Update June 15, 2012

Today I doctored the remaining marinade and used it with some vegetables.  To what was left after making the above, I added 2 Tablespoons tamari, 2 Tablespoons oil, 2 Tablespoons rice wine, a dash of sesame oil, 1 Tablespoon molasses (honey would work too), and another clove of garlic.  After marinating a few hours my veggies looked like this before going into the 375°F oven (I gave up on the grilling):

After 40 minutes in the oven:


Thai Food Feast

Continuing the Around the Gluten-Free World Tour with my favorite Thai dishes.  I’ve been making these for years . . . not realizing that part of why they are so satisfying is that they contain no ingredients that my body considers toxic—no gluten, wheat, corn, or dairy.*

Both of these recipes originated in Keo’s Thai Cuisine (1986) but I’ve modified them enough (and provide annotations) to feel comfortable sharing them here.

Evil Jungle Prince with Chicken
adapted from Keo’s Thai Cuisine (1986)
Makes 3-4 servings

  • 1/2 – 1 pound boneless chicken breast
  • 3/4 c. to 1-1/2 c. coconut milk* [buy a 15 oz. can]
  • 2 to 6 small red chili peppers
  • 1/2 stalk fresh lemon grass
  • 2 kaffir lime leaves
  • 10 to 15 sweet basil leaves, cleaned, dried, and (if large) gently torn into 1″ pieces
  • 1 to 4 Tbls. fish sauce*
  • 2-3 T. oil
  • Thai Sweet Sticky Rice [Look for it in an Asian Grocery. You can substitute regular rice or a bed of chopped cabbage, but the sauce this dish makes is simply delicious with sweet sticky rice.] Your rice should be all cooked and ready to eat before you start cooking the chicken.


Cut chicken into thin strips. Pour about 1/3 c. coconut milk over the chicken and allow it to marinate while you get everything else ready.

chicken marinating

Grind together red chili peppers, lemon grass and kaffir lime leaves in a food processor or mini-chopper until the lemon grass is in fine strands. [It helps to chop the lemon grass into 1 inch lengths before processing.]

The Lemon Grass, Lime Leaves, and Chilies mixture should be this finely chopped.

Heat oil to medium-high and saute the pepper/lemon grass/lime leaves mixture for 2 minutes. You want it to soften and release its flavors, but not burn or brown too much. Add about 1/4 c. coconut milk and stir to blend, about 1 minute.

Lemon Grass, Lime Leaves, and Chilies mixture cookingLemon Grass & Coconut Milk Mixture

Add chicken in its coconut milk marinade. Cook for 5-7 minutes or until chicken is no longer pink. Reduce heat to medium-low. Add in a bit more coconut milk (if desired). Stir in fish sauce and basil leaves.

Evil Jungle Prince w/Chicken in wok

Serve over Thai Sweet Sticky Rice.

Evil Jungle Prince w/Chicken


  • My local Asian grocery often runs out of Thai Basil before I can get there, so whenever I am lucky enough to get a bunch (which is usually much more than I need for a recipe) I make “Thai Basil Cubes” with any extra:  clean and stem the basil leaves, combine with a little water in a food processor, pulse/chop, spoon into ice cube trays, freeze, transfer to a ziploc bag.  Most of the pictures above are from yesterday, when I had to thaw a handful of basil cubes, strain, and add the leaves to the dish.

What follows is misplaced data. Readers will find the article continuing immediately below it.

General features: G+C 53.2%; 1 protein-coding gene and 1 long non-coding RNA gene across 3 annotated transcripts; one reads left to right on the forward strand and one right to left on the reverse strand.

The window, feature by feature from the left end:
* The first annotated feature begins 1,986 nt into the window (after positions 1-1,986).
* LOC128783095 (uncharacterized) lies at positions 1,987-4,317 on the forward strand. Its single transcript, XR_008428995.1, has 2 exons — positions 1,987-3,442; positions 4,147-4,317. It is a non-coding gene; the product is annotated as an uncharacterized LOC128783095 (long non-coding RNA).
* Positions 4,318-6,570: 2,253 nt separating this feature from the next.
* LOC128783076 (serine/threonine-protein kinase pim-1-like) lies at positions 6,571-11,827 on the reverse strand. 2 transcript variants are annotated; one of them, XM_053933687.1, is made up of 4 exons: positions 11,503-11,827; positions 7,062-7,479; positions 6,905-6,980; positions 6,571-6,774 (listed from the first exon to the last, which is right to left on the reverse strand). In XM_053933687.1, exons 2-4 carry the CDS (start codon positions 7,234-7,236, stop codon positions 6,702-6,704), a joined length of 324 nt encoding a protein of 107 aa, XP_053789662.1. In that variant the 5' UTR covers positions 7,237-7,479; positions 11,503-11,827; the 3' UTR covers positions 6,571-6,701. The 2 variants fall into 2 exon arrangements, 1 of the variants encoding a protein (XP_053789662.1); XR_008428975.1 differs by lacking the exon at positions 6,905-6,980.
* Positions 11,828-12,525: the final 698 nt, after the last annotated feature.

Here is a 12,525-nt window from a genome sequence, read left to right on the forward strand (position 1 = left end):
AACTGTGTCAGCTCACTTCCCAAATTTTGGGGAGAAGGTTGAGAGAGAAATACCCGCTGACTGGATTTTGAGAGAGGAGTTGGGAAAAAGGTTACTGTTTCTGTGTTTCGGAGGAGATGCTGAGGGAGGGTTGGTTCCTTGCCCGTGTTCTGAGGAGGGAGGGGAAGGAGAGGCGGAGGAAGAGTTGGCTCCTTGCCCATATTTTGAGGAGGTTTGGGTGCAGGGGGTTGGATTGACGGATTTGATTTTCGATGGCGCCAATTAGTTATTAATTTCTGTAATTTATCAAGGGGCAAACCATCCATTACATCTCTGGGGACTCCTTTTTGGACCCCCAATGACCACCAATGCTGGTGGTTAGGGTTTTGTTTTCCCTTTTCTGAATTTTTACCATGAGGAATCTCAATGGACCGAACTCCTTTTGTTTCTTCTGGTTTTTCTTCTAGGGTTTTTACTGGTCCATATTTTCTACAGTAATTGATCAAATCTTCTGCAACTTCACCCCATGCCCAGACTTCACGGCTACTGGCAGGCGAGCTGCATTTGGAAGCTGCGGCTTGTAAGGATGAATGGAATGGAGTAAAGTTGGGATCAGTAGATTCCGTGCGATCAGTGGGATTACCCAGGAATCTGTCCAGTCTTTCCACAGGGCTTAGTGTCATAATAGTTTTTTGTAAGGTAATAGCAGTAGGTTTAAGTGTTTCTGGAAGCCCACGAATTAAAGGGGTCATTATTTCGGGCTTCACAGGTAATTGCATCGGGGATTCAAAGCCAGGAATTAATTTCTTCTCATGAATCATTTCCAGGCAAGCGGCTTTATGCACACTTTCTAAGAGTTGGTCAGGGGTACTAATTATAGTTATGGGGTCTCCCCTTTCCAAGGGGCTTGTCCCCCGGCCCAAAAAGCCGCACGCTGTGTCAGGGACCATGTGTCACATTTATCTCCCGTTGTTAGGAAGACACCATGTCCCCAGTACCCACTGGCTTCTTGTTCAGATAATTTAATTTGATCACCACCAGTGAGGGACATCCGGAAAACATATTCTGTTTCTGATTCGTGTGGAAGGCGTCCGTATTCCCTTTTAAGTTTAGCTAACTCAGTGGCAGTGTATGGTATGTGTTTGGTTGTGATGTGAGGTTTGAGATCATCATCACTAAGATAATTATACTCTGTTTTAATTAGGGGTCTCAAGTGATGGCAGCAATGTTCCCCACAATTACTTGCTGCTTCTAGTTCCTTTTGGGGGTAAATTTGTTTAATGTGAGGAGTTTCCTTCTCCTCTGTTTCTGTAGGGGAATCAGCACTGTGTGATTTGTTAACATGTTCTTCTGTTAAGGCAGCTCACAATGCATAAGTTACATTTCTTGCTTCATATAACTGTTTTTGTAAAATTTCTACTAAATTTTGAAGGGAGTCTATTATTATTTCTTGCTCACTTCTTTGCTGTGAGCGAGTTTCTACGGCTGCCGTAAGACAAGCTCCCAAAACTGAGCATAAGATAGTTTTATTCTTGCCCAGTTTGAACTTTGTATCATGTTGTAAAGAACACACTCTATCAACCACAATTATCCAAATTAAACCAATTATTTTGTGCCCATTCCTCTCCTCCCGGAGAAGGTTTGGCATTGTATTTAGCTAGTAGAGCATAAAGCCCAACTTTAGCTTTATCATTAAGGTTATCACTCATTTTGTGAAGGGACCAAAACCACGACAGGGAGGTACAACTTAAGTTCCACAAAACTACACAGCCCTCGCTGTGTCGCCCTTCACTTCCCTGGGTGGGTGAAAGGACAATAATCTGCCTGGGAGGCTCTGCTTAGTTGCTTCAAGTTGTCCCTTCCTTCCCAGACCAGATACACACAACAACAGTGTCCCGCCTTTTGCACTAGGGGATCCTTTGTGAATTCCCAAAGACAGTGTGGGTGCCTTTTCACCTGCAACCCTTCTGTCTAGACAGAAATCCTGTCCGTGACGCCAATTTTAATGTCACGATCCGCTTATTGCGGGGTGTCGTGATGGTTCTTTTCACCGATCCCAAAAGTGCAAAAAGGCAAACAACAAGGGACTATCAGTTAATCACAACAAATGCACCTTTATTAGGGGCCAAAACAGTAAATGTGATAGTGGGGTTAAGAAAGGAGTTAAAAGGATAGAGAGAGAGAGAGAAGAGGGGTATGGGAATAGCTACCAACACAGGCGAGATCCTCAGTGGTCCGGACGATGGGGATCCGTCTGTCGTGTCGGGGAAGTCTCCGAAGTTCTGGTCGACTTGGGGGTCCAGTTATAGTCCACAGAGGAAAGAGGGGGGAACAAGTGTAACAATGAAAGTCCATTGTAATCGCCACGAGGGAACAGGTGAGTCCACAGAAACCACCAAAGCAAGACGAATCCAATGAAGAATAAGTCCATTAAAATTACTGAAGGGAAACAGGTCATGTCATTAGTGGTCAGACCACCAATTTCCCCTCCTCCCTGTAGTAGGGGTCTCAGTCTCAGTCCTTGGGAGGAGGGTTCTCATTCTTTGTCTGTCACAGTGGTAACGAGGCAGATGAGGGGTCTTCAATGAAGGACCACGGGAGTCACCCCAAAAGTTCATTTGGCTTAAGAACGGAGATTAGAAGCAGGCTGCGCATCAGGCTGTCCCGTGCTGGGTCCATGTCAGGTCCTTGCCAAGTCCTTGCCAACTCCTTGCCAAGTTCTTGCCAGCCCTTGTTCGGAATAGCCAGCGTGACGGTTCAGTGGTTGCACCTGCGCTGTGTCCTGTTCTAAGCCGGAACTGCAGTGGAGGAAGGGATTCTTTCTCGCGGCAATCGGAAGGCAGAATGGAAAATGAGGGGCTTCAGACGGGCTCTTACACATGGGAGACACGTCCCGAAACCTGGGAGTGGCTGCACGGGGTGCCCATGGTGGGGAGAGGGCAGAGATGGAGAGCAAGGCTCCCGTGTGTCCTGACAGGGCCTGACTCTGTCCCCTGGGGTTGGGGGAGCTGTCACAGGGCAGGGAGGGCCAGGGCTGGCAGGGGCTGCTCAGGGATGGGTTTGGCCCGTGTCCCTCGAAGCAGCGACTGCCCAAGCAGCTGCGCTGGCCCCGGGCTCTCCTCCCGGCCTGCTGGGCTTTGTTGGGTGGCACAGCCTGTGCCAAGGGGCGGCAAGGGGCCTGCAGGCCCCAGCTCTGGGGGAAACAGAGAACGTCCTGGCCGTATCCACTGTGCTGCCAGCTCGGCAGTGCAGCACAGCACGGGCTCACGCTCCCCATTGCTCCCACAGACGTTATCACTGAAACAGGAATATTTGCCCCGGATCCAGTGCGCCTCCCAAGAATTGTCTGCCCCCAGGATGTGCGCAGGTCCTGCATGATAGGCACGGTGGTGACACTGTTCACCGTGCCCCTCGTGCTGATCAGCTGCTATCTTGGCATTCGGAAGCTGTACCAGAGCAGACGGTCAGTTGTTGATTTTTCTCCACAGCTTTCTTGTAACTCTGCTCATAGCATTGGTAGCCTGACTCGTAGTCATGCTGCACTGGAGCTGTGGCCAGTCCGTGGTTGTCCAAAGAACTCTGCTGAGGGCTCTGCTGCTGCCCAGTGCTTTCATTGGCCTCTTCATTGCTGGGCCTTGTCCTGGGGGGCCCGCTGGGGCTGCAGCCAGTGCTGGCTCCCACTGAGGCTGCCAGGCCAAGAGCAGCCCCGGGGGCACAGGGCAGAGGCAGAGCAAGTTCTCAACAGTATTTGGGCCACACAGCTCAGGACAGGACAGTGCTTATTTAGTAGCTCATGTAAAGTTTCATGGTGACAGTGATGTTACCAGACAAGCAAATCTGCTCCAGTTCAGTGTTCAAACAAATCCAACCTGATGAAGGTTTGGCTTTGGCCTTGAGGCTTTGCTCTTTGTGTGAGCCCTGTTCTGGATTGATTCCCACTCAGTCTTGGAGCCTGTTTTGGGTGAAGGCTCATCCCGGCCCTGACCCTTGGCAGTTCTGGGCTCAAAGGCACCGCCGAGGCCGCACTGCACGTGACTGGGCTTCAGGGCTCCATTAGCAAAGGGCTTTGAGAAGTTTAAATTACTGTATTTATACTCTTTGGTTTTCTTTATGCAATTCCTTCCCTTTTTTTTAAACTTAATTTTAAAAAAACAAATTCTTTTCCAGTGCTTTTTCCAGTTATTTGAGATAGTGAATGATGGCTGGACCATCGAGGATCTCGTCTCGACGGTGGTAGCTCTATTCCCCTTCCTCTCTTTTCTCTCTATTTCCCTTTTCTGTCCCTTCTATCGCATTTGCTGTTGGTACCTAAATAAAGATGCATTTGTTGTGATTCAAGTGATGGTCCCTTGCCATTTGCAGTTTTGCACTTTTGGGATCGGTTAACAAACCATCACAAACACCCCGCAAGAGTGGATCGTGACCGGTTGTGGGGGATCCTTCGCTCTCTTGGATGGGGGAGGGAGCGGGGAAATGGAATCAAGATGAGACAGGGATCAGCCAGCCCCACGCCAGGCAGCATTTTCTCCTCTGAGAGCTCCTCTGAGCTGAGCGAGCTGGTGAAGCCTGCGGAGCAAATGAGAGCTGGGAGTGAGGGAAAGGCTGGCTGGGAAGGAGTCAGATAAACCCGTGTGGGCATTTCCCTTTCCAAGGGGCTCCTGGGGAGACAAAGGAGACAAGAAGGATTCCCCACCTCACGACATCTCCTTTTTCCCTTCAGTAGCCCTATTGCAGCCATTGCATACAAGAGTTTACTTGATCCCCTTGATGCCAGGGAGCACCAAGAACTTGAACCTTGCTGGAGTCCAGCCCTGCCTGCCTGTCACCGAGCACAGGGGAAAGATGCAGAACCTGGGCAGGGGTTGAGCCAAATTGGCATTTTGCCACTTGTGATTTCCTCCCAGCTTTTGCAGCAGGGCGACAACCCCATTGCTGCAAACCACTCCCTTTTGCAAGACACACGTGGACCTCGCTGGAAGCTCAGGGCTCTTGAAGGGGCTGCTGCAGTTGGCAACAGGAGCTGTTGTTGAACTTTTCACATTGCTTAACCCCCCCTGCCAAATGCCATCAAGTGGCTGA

thawed and strained thai basil cubes

  • If you don’t have a food processor or mini-chopper to mince the lemon grass/lime leaves/chilis as finely as shown in the recipe, I recommend leaving them whole and removing them from the sauce before serving . . . the flavors will be more subtle, but there’s nothing worse than chewing on tough lemon grass.  Here’s the mini-chopper I use (not sure they even still make these):

Cuisinart Mini-Chopper/Grinder circa 1980s

  • Most of the pictures above are of a double-batch of the recipe (enough to feed 6-8). The recipe as written is what I usually make; I get four meals out of it when combined with the recipe below for Eggplant & Bok Choy.

Copyright © 2012, Lucinda DeWitt


Thai Eggplant with Bok Choy
adapted from “Eggplant with Chicken” in Keo’s Thai Cuisine (1986)

  • 2-3 Chinese/Japanese eggplants (the thin kind, not the fat Mediterranean kind) or 1 pound of Thai eggplants (small round green eggplants)
  • 4-5 baby bok choy (or 1 small bunch broccoli)
  • 6 Tbls oil
  • 1-2 tsp chili paste with garlic*
  • 10-15 Thai basil leaves
  • 1-3 Tbls yellow bean sauce* (or 4-5 Tablesppons of homemade Black Bean Sauce)
  • Thai Sweet Sticky Rice

Slice unpeeled eggplant crosswise into thin slices (1/4-3/8 inch thick). Remove the end, then separate and rinse the leaves of the bok choi. Chop into bite-sized pieces. (If using broccoli instead, separate broccoli into flowerettes and/or spears. Peel and chop the tender part of the broccoli stalk if desired.)

Bok Choy & Eggplant prep

Heat oil over medium-high heat in wok. Add chili paste with garlic. (Careful, it will splatter.) Add eggplant and cook for 3-4 minutes, getting all the slices coated with the oil/chili paste.

Eggplant in Chili Oil

Add bok choy or broccoli, stir to coat.

Add Bok ChoyEggplant & Bok Choy

Cover and cook/steam for 5-7 minutes. Add yellow bean sauce, stir to coat. Just before serving (when all the vegetables are cooked) add basil leaves.

Eggplant w/Bok Choy in Yellow Bean Sauce

Serve immediately over Thai Sweet Sticky Rice.

Makes 3-4 servings.


  • The original version of this dish used 1/3 pound boneless chicken breast, thinly sliced, cooked with the eggplant (rather than the broccoli). It also used crushed garlic and red chili peppers instead of chili paste, but it was difficult to avoid burning the garlic, thus my substitution of chili paste with garlic.
  • This dish works well with Evil Jungle Prince with Chicken.

Copyright © 2012, Lucinda DeWitt

* Do be certain to read the ingredients on any of the Asian sauces used in these recipes to verify that they are gluten-free/corn-free/dairy-free as you require . . . I’ve been able to find brands that seem “safe enough” for me, but none of them are labeled “gluten-free” (and no one is required to even acknowledge when their ingredients are “derived from corn”)  . . . use your own judgment and substitute where necessary.  Feel free to post substitution questions and comments in the comments below.
fish sauce, yellow bean sauce, chili sauce

Update:  I now make my own Chili Garlic Paste and Bean Sauce (Black rather than Yellow Bean).  You can find my recipes here.